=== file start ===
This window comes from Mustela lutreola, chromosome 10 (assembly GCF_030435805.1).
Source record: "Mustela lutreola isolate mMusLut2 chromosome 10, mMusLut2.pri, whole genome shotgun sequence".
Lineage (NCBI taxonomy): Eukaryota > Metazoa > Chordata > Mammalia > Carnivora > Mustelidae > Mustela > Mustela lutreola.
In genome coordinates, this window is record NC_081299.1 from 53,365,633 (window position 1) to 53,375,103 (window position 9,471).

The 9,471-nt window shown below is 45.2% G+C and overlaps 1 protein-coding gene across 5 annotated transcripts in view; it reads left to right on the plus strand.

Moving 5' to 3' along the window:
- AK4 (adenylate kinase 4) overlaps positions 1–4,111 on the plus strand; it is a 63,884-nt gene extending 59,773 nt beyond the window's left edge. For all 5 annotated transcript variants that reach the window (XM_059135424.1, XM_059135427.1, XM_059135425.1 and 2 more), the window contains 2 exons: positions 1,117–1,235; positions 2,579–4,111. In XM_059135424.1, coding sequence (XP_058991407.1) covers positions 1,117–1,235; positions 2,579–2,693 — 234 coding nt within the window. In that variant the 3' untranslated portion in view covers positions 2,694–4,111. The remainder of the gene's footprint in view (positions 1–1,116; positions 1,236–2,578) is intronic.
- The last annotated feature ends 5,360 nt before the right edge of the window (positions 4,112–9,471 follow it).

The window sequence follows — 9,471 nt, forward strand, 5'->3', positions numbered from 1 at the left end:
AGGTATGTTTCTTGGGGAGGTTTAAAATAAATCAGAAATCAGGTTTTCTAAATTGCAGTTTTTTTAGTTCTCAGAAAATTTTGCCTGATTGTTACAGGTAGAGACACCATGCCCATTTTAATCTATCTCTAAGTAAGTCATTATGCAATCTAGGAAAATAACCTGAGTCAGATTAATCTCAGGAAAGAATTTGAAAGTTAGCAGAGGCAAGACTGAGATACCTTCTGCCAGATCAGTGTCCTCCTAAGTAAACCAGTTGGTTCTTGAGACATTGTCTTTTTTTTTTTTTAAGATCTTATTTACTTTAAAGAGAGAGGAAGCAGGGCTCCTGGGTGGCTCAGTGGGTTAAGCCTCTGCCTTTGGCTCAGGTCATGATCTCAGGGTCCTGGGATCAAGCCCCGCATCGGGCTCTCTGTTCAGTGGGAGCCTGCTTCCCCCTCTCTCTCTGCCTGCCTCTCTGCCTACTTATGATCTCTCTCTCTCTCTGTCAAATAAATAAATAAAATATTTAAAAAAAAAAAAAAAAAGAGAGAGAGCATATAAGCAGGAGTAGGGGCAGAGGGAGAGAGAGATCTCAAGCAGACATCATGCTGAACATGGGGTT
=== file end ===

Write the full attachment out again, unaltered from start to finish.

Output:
This window comes from Mustela lutreola, chromosome 10 (assembly GCF_030435805.1).
Source record: "Mustela lutreola isolate mMusLut2 chromosome 10, mMusLut2.pri, whole genome shotgun sequence".
Lineage (NCBI taxonomy): Eukaryota > Metazoa > Chordata > Mammalia > Carnivora > Mustelidae > Mustela > Mustela lutreola.
In genome coordinates, this window is record NC_081299.1 from 53,365,633 (window position 1) to 53,375,103 (window position 9,471).

The 9,471-nt window shown below is 45.2% G+C and overlaps 1 protein-coding gene across 5 annotated transcripts in view; it reads left to right on the plus strand.

Moving 5' to 3' along the window:
- AK4 (adenylate kinase 4) overlaps positions 1–4,111 on the plus strand; it is a 63,884-nt gene extending 59,773 nt beyond the window's left edge. For all 5 annotated transcript variants that reach the window (XM_059135424.1, XM_059135427.1, XM_059135425.1 and 2 more), the window contains 2 exons: positions 1,117–1,235; positions 2,579–4,111. In XM_059135424.1, coding sequence (XP_058991407.1) covers positions 1,117–1,235; positions 2,579–2,693 — 234 coding nt within the window. In that variant the 3' untranslated portion in view covers positions 2,694–4,111. The remainder of the gene's footprint in view (positions 1–1,116; positions 1,236–2,578) is intronic.
- The last annotated feature ends 5,360 nt before the right edge of the window (positions 4,112–9,471 follow it).

The window sequence follows — 9,471 nt, forward strand, 5'->3', positions numbered from 1 at the left end:
AGGTATGTTTCTTGGGGAGGTTTAAAATAAATCAGAAATCAGGTTTTCTAAATTGCAGTTTTTTTAGTTCTCAGAAAATTTTGCCTGATTGTTACAGGTAGAGACACCATGCCCATTTTAATCTATCTCTAAGTAAGTCATTATGCAATCTAGGAAAATAACCTGAGTCAGATTAATCTCAGGAAAGAATTTGAAAGTTAGCAGAGGCAAGACTGAGATACCTTCTGCCAGATCAGTGTCCTCCTAAGTAAACCAGTTGGTTCTTGAGACATTGTCTTTTTTTTTTTTTAAGATCTTATTTACTTTAAAGAGAGAGGAAGCAGGGCTCCTGGGTGGCTCAGTGGGTTAAGCCTCTGCCTTTGGCTCAGGTCATGATCTCAGGGTCCTGGGATCAAGCCCCGCATCGGGCTCTCTGTTCAGTGGGAGCCTGCTTCCCCCTCTCTCTCTGCCTGCCTCTCTGCCTACTTATGATCTCTCTCTCTCTCTGTCAAATAAATAAATAAAATATTTAAAAAAAAAAAAAAAAAGAGAGAGAGCATATAAGCAGGAGTAGGGGCAGAGGGAGAGAGAGATCTCAAGCAGACATCATGCTGAACATGGGGTT